Only the weak in spirit will withdraw into themselves, abandon themselves to bitter thoughts, without finding the least consolation.
If you laugh at the stupidities of a fool, do so not rejoicing in his foolishness, but with a feeling of righteous anger. Such laughter should not be indulged in too often, for it is bitter.
When you see someone who leads a good life, whose kind deeds are worthy of emulation, laugh with a glad heart, with sincere joy. A good example teaches humility and restraint, keeping one from wrong-doing and drunkenness.
Not all laughter deserves approbation. There is also a kind of laughter that does not come from the heart, that God-given vessel, but bursts out in hollow peals just for the sake of forced jollity.
Man comes crying into this world and departs it in sorrow. Between these two events, without fully comprehending the value and uniqueness of the life bestowed upon him, he will burn it up thoughtlessly, squander it in petty quarrels and miserable wrangles, and never know true happiness. He will pause to think only when the sands of life are running out. Only then will he realise that no treasure on earth can prolong his life even for a single day.
To live by lies, deceit and begging is the lot of good-for-nothing rogues. Put your faith in the Lord, and trust in your own powers and abilities. Even the hardest earth will yield good crops to honest and selfless toil.
Sorrow darkens the soul, chills the body, numbs the will, and then bursts forth in words or tears. I have seen people praying; “Oh, Allah, make me as carefree as a babe!” They imagine themselves to be sufferers, oppressed by cares and misfortunes, as though they had more sense than infants. As to their cares and concern, these can be judged from the proverbs: “If you will live no longer than noon, make provision for the whole day”; “Even his father becomes a stranger to a beggar”; “Cattle for the Kazakh is flesh of his flesh”; “A rich man has a countenance full of light, a poor man — as hard as stone”; “The dzighit and the wolf will find their food along the way”;
“The herds of exalted men are left to the care of others, except when such men have nothing better to do”; “The hand that takes also gives”; “He who has managed to get rich is always in the right”; “If you can’t rely on the bey, don’t count on God either”; “If you are famished, gallop to the place of a funeral feast”; “Beware of a lake with no shallows and of a people that knows no mercy.” Such proverbs are legion.
Now, what do they tell us? It is not learning and knowledge, nor peace and justice, that the Kazakh holds dear — his sole concern is how to get rich. So he will twist and turn to cajole some of their riches from other people, and if he does not succeed, he will see the whole world as his enemy. He will have no scruples about fleecing even his own father. It is not customary among us to censure those who gain possession of livestock by trickery, lies, pillage or other crimes.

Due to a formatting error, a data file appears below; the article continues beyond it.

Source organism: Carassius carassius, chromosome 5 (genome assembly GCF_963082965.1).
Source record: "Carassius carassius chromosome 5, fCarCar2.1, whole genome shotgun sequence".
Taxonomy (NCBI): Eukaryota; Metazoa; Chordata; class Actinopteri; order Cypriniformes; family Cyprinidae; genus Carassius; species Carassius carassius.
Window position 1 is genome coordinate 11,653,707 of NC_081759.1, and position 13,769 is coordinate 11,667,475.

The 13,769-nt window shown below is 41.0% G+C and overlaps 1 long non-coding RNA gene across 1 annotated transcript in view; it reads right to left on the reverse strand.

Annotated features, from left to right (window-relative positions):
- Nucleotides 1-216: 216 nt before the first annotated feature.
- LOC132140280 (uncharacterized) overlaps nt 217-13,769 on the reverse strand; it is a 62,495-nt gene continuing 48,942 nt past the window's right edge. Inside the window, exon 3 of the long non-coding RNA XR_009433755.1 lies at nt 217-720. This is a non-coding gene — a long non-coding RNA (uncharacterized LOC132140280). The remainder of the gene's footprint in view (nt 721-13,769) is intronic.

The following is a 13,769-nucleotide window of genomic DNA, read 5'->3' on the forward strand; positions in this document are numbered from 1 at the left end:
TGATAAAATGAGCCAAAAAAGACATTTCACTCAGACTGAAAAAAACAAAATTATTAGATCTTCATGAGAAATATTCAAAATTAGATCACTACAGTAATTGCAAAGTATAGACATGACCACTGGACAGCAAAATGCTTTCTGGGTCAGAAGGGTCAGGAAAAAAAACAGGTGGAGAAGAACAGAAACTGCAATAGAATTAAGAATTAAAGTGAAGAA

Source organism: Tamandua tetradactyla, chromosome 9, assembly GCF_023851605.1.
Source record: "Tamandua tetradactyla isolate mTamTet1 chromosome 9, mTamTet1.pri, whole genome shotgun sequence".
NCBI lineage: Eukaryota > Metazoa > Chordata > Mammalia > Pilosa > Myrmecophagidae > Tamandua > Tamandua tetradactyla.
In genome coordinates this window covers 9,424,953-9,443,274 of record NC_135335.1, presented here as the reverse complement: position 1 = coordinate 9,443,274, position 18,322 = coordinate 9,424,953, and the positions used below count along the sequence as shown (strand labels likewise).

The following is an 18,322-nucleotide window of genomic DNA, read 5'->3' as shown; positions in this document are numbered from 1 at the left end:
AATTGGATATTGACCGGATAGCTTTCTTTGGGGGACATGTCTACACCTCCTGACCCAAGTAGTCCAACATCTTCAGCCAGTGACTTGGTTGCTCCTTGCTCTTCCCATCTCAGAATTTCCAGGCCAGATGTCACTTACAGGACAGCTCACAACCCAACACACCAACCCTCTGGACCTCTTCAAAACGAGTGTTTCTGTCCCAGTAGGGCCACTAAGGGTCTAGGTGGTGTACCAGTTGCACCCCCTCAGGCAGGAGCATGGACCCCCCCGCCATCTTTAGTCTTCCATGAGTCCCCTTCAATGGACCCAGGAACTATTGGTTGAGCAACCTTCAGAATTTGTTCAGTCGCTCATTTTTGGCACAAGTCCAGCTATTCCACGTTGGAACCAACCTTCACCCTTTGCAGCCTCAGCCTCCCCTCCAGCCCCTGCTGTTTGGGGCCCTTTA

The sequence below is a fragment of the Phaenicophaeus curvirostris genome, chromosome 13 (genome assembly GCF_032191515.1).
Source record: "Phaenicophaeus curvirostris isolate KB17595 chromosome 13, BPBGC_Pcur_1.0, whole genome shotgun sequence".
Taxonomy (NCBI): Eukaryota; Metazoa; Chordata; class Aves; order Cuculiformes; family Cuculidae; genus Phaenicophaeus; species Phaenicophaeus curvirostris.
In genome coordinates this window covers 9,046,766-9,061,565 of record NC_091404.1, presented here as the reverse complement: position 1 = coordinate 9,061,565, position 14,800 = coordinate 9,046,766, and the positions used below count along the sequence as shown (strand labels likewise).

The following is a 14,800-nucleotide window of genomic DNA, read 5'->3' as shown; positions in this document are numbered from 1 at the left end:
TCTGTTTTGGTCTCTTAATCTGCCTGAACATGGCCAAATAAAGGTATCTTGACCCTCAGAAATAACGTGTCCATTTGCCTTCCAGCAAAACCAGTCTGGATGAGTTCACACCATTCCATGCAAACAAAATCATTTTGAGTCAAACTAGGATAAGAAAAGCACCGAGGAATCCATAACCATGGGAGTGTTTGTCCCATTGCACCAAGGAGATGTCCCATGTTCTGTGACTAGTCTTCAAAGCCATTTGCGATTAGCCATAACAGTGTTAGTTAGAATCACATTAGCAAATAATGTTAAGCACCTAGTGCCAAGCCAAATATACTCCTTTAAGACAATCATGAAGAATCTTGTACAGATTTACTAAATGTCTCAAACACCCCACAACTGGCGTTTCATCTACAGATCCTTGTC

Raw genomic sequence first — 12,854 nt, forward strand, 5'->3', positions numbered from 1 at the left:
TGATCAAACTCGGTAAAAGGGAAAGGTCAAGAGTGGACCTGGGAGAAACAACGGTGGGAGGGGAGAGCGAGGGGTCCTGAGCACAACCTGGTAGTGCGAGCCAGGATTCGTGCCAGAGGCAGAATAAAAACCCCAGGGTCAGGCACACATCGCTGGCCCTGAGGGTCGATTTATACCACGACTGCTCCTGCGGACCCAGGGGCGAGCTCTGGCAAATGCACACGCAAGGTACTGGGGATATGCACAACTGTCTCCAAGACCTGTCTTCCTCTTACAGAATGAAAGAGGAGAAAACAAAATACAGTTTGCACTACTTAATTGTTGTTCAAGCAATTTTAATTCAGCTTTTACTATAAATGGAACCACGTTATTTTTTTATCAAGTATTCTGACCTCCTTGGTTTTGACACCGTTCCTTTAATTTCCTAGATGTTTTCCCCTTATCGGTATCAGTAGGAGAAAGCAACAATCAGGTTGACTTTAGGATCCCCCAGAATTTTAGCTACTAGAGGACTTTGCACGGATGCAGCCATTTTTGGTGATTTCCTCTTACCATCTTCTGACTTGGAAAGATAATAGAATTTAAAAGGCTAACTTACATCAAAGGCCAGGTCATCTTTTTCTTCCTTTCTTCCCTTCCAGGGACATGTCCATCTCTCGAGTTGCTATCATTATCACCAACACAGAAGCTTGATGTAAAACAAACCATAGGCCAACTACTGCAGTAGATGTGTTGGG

So, in what way does their mind differ from that of a child? Children are afraid of the blazing hearth, while adults have no fear even of the fires of hell. When they feel ashamed, children would like the earth to swallow them up, but adults know no shame at all. Is it this that makes them superior to children? If we will not give them what we own, if we refuse to let them ruin us and do not descend to their level, they will turn their back on us.
Is this the people whom we should love with all our heart?
According to a Kazakh proverb: “The source of success is unity, and of well-being — life.”
Yet what kind of people are they who live in unity and how do they achieve such accord? The Kazakhs are quite ignorant on this score. They think that unity resides in the common ownership of livestock, chattels and food. If this were so, then what use wealth and what harm in poverty? Would it be worthwhile working hard to grow rich without first getting rid of one’s kith and kin? No, unity ought to be in people’s minds and not in communal wealtm. It is possible to unite people of different origin, religion and views simply by giving them an abundance of livestock. But achieving unity at the price of cattle — that’s the beginning of moral decay. Brothers ought to live in amity not because one is dependent on another, but by each relying on his own skills and powers, and his own destiny. Otherwise they will forget God and find no worthy occupation, but will scheme and plot against each other. They will sink to recrimination and slander, they will cheat and deceive. Then what kind of unity could there be?
“Life is the source of well-being…” What kind of life is meant here? Just existing in order to keep body and soul together? But even a dog is endowed with such an existence. He who treasures such a life, who is plagued by the fear of death, becomes an enemy to life everlasting. Fleeing for his life from the foe, he will be known as a coward; shirking work, he will pass for a ne’er-do-well, he will become an enemy of the good.
No, what the proverb refers to is another kind of life. One that keeps the soul alive and the mind clear. If your body is alive but your soul is dead, words of reason will not reach you, and you will be incapable of earning your living by honest work.
A loafer and a sycophant,
A hanger-on and an impudent fellow,
Valiant in his looks but craven in his heart,
Has no sense of shame…
If you are like that, do not imagine yourself to be alive. A righteous death will then be better than such an existence.